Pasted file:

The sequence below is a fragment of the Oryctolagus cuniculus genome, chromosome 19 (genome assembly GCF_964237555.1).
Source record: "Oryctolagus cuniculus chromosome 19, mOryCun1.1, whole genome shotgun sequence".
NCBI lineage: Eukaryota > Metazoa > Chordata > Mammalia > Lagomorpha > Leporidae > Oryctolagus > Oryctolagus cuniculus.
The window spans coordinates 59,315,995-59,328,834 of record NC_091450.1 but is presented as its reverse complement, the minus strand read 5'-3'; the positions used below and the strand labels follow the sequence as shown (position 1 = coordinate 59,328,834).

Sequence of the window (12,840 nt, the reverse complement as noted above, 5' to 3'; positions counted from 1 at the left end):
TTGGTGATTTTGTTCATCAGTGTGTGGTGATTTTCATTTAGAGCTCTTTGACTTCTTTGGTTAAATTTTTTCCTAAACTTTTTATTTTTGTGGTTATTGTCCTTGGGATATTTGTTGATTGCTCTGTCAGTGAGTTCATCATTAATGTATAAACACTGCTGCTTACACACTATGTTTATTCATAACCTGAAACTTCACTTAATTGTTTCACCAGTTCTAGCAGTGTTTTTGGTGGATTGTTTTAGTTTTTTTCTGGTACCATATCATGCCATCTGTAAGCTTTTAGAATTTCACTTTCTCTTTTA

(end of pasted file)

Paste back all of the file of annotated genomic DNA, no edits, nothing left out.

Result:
The sequence below is a fragment of the Oryctolagus cuniculus genome, chromosome 19 (genome assembly GCF_964237555.1).
Source record: "Oryctolagus cuniculus chromosome 19, mOryCun1.1, whole genome shotgun sequence".
NCBI lineage: Eukaryota > Metazoa > Chordata > Mammalia > Lagomorpha > Leporidae > Oryctolagus > Oryctolagus cuniculus.
The window spans coordinates 59,315,995-59,328,834 of record NC_091450.1 but is presented as its reverse complement, the minus strand read 5'-3'; the positions used below and the strand labels follow the sequence as shown (position 1 = coordinate 59,328,834).

Sequence of the window (12,840 nt, the reverse complement as noted above, 5' to 3'; positions counted from 1 at the left end):
TTGGTGATTTTGTTCATCAGTGTGTGGTGATTTTCATTTAGAGCTCTTTGACTTCTTTGGTTAAATTTTTTCCTAAACTTTTTATTTTTGTGGTTATTGTCCTTGGGATATTTGTTGATTGCTCTGTCAGTGAGTTCATCATTAATGTATAAACACTGCTGCTTACACACTATGTTTATTCATAACCTGAAACTTCACTTAATTGTTTCACCAGTTCTAGCAGTGTTTTTGGTGGATTGTTTTAGTTTTTTTCTGGTACCATATCATGCCATCTGTAAGCTTTTAGAATTTCACTTTCTCTTTTA